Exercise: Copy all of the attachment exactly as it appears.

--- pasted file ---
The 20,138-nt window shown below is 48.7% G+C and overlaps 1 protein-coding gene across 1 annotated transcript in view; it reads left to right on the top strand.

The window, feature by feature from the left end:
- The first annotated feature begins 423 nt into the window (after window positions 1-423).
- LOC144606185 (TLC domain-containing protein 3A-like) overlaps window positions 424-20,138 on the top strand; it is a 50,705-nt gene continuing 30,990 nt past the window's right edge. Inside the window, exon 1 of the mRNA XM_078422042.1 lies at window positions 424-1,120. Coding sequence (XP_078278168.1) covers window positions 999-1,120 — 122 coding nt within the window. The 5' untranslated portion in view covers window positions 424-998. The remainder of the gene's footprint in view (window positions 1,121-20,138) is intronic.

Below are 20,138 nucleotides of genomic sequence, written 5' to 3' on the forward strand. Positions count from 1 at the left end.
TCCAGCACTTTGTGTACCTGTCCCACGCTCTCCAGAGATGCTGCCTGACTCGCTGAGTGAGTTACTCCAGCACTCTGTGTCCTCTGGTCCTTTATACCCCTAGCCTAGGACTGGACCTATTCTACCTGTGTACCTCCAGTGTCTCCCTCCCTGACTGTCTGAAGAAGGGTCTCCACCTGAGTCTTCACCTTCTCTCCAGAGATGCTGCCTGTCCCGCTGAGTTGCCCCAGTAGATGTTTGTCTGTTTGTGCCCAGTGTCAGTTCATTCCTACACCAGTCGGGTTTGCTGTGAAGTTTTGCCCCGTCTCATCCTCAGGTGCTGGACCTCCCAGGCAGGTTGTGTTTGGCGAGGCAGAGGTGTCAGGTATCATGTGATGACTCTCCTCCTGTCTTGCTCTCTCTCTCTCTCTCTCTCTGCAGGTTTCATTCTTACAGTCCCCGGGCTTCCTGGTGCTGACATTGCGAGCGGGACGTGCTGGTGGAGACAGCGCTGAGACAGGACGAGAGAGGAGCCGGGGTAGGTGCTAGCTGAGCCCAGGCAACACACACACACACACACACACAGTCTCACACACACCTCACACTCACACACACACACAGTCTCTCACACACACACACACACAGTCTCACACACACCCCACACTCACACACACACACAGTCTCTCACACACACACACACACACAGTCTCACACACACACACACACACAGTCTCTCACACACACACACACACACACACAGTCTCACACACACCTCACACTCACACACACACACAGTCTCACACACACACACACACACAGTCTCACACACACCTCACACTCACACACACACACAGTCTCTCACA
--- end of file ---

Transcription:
The 20,138-nt window shown below is 48.7% G+C and overlaps 1 protein-coding gene across 1 annotated transcript in view; it reads left to right on the top strand.

The window, feature by feature from the left end:
- The first annotated feature begins 423 nt into the window (after window positions 1-423).
- LOC144606185 (TLC domain-containing protein 3A-like) overlaps window positions 424-20,138 on the top strand; it is a 50,705-nt gene continuing 30,990 nt past the window's right edge. Inside the window, exon 1 of the mRNA XM_078422042.1 lies at window positions 424-1,120. Coding sequence (XP_078278168.1) covers window positions 999-1,120 — 122 coding nt within the window. The 5' untranslated portion in view covers window positions 424-998. The remainder of the gene's footprint in view (window positions 1,121-20,138) is intronic.

Below are 20,138 nucleotides of genomic sequence, written 5' to 3' on the forward strand. Positions count from 1 at the left end.
TCCAGCACTTTGTGTACCTGTCCCACGCTCTCCAGAGATGCTGCCTGACTCGCTGAGTGAGTTACTCCAGCACTCTGTGTCCTCTGGTCCTTTATACCCCTAGCCTAGGACTGGACCTATTCTACCTGTGTACCTCCAGTGTCTCCCTCCCTGACTGTCTGAAGAAGGGTCTCCACCTGAGTCTTCACCTTCTCTCCAGAGATGCTGCCTGTCCCGCTGAGTTGCCCCAGTAGATGTTTGTCTGTTTGTGCCCAGTGTCAGTTCATTCCTACACCAGTCGGGTTTGCTGTGAAGTTTTGCCCCGTCTCATCCTCAGGTGCTGGACCTCCCAGGCAGGTTGTGTTTGGCGAGGCAGAGGTGTCAGGTATCATGTGATGACTCTCCTCCTGTCTTGCTCTCTCTCTCTCTCTCTCTCTGCAGGTTTCATTCTTACAGTCCCCGGGCTTCCTGGTGCTGACATTGCGAGCGGGACGTGCTGGTGGAGACAGCGCTGAGACAGGACGAGAGAGGAGCCGGGGTAGGTGCTAGCTGAGCCCAGGCAACACACACACACACACACACACAGTCTCACACACACCTCACACTCACACACACACACAGTCTCTCACACACACACACACACAGTCTCACACACACCCCACACTCACACACACACACAGTCTCTCACACACACACACACACACAGTCTCACACACACACACACACACAGTCTCTCACACACACACACACACACACACAGTCTCACACACACCTCACACTCACACACACACACAGTCTCACACACACACACACACACAGTCTCACACACACCTCACACTCACACACACACACAGTCTCTCACA